Wednesday, September 26, 2012

Dominant discourse and the teaching of writing

As a writing instructor, I am often looked to as an "authority" on writing--one who knows and perpetuates the rules and conventions of writing in academia. Students ask, what do you mean by “literate”? Why do we need to make “claims” and use “authoritative sources” to be considered “good” writers at school? Who assigns these meanings and what do they represent? Academic writing lies within a dominant discourse. Discourse is not only the language we use or the way we write; it is the ever-changing ideologies, values, and beliefs we demonstrate and perpetuate in society, both verbally and non-verbally, consciously and subconsciously. As a result of this demonstration and perpetuation, certain ways of writing, talking, thinking, acting, expressing, or living become “good” and those that do not fit the mold are often made inferior, disempowered, or labeled as “alternative” by those in power. Dominant discourse empowers those within it, segregates those who aren’t, and perplexes those who recognize its complexity. This inherent power struggle in dominant discourse is difficult to avoid when talking about writing with students (and shouldn’t be avoided, as I will assert).

I feel as though it is part of my job as an academic writing instructor to uphold the dominant discourse and share its conventions and rules with students, especially since I know that students will encounter many instructors, bosses, and co-workers who will expect them to know and follow all the rules of dominant discourse. As Sue McIntosh explains, writers in academia will be “rewarded for [their] ability to express clearly, in a sanctioned generic structure (e.g. essay, report), the knowledge of others. Some believe that they have no choice but to accept these 'generic structures' as good and right and worthy.” Yet, I struggle with the boundaries of dominant discourse that often reject personal experience, emotion, non-academic audiences, non-academic language and non-linear arrangement. With regard to writing as a reflection of dominant discourse, Donald Stewart states:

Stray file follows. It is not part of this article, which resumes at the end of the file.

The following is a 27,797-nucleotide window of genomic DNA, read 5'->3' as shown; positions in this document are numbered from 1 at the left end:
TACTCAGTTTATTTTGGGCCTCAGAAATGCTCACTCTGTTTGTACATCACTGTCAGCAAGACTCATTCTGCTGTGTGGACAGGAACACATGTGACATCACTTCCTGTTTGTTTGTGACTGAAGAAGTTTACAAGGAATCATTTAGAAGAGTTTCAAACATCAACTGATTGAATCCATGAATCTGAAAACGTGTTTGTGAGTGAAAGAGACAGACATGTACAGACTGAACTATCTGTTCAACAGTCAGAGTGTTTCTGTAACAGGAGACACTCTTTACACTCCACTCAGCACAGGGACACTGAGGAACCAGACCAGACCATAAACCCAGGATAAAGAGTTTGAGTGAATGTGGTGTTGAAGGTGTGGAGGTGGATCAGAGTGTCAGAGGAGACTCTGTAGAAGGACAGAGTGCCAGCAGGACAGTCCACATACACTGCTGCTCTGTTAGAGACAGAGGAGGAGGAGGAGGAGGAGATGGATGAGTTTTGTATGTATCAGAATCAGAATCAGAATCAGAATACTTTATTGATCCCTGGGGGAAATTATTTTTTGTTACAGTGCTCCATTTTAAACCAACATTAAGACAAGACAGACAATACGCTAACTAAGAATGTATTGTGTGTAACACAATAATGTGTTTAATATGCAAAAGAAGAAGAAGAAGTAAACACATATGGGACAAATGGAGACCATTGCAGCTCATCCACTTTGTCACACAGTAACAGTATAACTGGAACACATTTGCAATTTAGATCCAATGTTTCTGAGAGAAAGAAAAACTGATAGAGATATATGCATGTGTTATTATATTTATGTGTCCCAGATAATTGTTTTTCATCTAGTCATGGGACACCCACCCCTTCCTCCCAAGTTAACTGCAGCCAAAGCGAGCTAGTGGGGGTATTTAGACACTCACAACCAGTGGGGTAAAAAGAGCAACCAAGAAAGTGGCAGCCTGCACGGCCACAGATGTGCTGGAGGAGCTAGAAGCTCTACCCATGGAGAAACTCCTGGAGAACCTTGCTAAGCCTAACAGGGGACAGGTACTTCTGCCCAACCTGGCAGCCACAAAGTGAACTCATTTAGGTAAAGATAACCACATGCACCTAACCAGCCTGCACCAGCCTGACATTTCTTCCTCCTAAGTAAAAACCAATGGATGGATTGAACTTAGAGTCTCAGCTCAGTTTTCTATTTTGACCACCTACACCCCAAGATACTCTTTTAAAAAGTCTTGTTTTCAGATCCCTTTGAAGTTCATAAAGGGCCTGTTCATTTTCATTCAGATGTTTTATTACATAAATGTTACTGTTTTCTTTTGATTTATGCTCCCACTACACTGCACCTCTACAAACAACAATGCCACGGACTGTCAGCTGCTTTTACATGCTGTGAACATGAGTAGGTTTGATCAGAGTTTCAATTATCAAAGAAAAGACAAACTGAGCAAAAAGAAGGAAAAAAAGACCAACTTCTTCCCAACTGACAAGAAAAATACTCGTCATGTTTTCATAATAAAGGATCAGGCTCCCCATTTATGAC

We cannot expect people to perceive the world through the eyes of persons whose languages, and, hence, perceptions of the world differ radically from their own. However, I think it is time for us to acknowledge this much: the teaching of arrangement in our composition classes over the past one hundred years has been largely a promoting of atrophied and inflexible structures which seriously inhibit perceptions which are not culture bound.
Even if they are supported in one venue, attempts made to write outside dominant discourse expectations are often assimilated and dominated to "fit the form" in the end. 

The meanings dominant culture assigns as “correct” affect the way people communicate, what and how students learn, and what and how teachers teach. I try to be cognizant of the dominant discourse in which I participate when teaching, but since I help to make up the dominant discourse, I often feel that I cannot effectively look at or talk about the discourse as an outsider. So I am left with a dilemma concerning academic writing—do I teach students the rules of writing and being a “scholar” as they have been established? Can I take responsibility as an instructor to help students and other instructors recognize the dominant discourse and its effects? Or do I sit back and try to let others figure it out for themselves, since being able to talk about dominant discourse means I am inherently a part of it?